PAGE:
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WSU Researcher Gets NSF Grant To Study Gene Looping

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Athar Ansari, assistant professor of biological sciences in the College of Liberal Arts and Sciences, has won a $718,000 grant from the National Science Foundation to study gene looping, a mechanism that regulates transcription of a number of genes including HIV proviral gene and BRCA1 gene linked to breast cancer.

Fifty years ago, it was proposed that the genetic information within cells flows from DNA to RNA to protein. This concept was dubbed the central dogma of molecular biology. Transmission of genetic information from DNA to RNA is called transcription, the primary step at which gene expression is regulated. The process of transcription is regulated in a number of ways in different cell types.

In 2005, Ansari was one of the first researchers to show that genes exist in a looped conformation and gene looping could be an important transcription regulatory mechanism in eukaryotic cells.

During transcription, RNA blueprints are made using DNA strands as templates. RNA polymerase II is the molecular tool that carries out the transcription, from template to blueprint, in eukaryotic cells.

Ansari found that RNA polymerase II transcribes a looped, rather than a linear, DNA template in certain eukaryotic cells. Using the Chromosome Conformation Capture approach developed at Harvard and uniquely modified by Ansari for his experiments, he observed that during transcription DNA elements located at the two ends of a gene — called the promoter and terminator — physically interact to form a loop. When a loop forms, transcription efficiency increases exponentially.

“After publicizing these findings, others found that the HIV gene forms a gene loop, and the gene loop is important for its transcription,” said Ansari. Gene looping was also observed during transcriptional of BRCA1, the gene that’s often mutated in breast cancer cell lines.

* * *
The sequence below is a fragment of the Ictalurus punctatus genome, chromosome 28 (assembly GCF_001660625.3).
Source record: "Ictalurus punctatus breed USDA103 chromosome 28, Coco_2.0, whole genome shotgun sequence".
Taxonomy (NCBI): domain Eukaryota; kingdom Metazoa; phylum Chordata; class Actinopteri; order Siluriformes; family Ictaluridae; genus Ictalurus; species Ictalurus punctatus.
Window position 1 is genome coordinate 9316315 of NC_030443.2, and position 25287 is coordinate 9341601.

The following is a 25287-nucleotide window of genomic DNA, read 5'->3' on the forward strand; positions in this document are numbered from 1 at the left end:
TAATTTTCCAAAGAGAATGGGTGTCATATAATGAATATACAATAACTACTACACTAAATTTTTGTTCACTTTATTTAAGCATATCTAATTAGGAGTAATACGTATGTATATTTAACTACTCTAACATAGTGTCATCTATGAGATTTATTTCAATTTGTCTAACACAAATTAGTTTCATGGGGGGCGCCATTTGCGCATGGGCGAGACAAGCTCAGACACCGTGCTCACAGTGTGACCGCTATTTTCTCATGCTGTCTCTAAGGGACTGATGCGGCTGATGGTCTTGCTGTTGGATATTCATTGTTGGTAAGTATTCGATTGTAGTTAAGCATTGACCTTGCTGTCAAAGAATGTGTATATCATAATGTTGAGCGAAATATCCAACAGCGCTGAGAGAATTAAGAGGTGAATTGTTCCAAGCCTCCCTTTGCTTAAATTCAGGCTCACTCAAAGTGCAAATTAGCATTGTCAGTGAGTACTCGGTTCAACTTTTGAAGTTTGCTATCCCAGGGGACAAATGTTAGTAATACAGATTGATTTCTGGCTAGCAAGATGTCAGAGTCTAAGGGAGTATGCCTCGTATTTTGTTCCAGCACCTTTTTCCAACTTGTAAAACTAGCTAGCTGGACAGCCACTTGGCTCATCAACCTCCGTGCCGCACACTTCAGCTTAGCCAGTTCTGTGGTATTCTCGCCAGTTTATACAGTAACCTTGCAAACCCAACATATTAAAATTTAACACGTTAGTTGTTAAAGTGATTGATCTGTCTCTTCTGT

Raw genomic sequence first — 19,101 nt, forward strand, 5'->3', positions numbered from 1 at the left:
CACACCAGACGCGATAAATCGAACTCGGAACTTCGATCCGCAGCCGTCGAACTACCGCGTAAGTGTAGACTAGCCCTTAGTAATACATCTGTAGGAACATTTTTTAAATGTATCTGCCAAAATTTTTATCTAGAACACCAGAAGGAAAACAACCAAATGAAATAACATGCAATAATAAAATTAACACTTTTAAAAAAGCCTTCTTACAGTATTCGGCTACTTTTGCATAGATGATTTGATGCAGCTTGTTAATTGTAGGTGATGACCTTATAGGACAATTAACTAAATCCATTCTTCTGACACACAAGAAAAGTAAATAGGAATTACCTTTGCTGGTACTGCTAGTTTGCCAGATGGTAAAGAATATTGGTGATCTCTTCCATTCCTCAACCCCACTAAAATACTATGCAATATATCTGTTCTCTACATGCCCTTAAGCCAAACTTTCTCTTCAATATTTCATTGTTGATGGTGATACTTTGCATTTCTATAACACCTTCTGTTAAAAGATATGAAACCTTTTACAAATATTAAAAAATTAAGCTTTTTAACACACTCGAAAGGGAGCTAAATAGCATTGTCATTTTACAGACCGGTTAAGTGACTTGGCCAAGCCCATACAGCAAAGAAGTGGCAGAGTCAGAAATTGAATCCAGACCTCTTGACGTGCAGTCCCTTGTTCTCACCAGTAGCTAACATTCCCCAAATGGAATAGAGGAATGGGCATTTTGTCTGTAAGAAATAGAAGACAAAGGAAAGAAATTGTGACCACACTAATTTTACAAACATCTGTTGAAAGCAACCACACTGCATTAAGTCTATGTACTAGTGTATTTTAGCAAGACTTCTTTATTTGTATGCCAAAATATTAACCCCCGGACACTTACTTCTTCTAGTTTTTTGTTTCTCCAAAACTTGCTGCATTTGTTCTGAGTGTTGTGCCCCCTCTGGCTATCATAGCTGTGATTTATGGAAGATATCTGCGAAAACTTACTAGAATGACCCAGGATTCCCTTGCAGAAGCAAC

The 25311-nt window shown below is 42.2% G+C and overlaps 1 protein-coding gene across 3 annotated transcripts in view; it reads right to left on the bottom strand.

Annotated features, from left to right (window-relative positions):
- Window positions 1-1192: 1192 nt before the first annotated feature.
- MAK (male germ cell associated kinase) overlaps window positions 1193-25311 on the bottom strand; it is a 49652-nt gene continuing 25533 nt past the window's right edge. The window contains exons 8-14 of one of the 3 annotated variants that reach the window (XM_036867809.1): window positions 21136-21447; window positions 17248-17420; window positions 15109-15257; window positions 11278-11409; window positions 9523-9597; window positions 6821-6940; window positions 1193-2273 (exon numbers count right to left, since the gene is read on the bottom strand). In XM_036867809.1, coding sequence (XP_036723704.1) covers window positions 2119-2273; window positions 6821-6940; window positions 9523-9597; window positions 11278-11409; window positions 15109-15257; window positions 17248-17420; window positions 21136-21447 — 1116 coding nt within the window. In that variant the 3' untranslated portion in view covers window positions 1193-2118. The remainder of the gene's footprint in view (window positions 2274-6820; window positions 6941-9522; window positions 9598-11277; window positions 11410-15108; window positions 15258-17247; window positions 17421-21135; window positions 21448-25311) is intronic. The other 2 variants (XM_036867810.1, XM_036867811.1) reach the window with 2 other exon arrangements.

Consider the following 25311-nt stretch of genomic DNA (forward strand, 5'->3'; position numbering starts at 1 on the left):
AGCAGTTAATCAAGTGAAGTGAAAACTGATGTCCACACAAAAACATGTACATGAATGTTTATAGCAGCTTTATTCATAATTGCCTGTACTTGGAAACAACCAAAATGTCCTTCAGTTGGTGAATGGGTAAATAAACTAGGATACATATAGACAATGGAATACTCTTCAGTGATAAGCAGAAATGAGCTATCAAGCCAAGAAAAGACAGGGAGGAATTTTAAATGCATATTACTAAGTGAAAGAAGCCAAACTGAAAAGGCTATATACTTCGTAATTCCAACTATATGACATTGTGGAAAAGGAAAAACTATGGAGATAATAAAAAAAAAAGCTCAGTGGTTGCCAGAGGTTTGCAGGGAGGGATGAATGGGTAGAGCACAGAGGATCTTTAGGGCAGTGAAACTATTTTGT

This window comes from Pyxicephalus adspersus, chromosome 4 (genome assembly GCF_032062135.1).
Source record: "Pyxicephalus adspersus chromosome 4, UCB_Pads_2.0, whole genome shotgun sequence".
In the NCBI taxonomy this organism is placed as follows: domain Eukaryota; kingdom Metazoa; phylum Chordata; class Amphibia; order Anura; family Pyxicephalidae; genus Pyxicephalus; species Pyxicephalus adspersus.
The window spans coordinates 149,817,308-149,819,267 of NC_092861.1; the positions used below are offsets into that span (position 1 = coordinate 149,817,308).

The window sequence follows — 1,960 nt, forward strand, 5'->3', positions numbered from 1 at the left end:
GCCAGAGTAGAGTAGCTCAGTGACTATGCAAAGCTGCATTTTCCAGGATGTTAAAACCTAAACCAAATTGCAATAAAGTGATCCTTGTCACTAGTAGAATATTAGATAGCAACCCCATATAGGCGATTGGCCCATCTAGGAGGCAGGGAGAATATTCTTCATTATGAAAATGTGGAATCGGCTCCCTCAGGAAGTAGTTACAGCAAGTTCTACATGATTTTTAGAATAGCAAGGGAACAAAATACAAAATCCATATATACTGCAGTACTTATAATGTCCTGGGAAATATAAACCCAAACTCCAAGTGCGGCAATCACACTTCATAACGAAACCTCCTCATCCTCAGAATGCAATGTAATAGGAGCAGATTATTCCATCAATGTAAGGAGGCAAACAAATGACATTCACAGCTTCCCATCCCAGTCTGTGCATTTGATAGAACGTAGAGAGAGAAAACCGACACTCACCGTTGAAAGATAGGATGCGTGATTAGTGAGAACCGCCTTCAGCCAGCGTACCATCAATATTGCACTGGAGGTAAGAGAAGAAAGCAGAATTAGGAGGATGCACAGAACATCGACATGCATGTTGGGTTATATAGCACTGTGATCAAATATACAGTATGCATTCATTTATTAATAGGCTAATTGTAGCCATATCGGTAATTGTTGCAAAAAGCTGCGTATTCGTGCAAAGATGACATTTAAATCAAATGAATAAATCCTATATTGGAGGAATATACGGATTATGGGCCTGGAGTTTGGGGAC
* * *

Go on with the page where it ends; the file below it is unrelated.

But Ansari’s most recent and unexpected finding is that an initiation factor called TFIIB, which facilitates gene looping, occurs in a complex with a number of termination factors, called a holo-TFIIB complex. “No one was expecting that, so we had to do a lot of experiments and use different approaches, and all gave us the same result,” said Ansari.

This finding has shaped the focus of Ansari’s current round of research, in which he’s looking to reveal the role of other factors that are either unidentified or whose role in transcription is unknown. More specifically, he and his team will use mass spectrometry to identify the proteins that are present in holo-TFIIB complexes and study how they facilitate gene looping.

Ansari will also work to determine the scope of gene looping on a genome-wide scale. He intends to ascertain what types of genes are looping, “if a certain gene is looping or not, and if it’s looping, whether there’s any correlation with transcription efficiency,” said Ansari.

“Right now we’re studying the significance of gene looping in yeast cells, and later on we can extend these findings in understanding the role of gene looping in cell differentiation in higher eukaryotes, which is important in terms of development and disease,” said Ansari. “That will be very interesting.”

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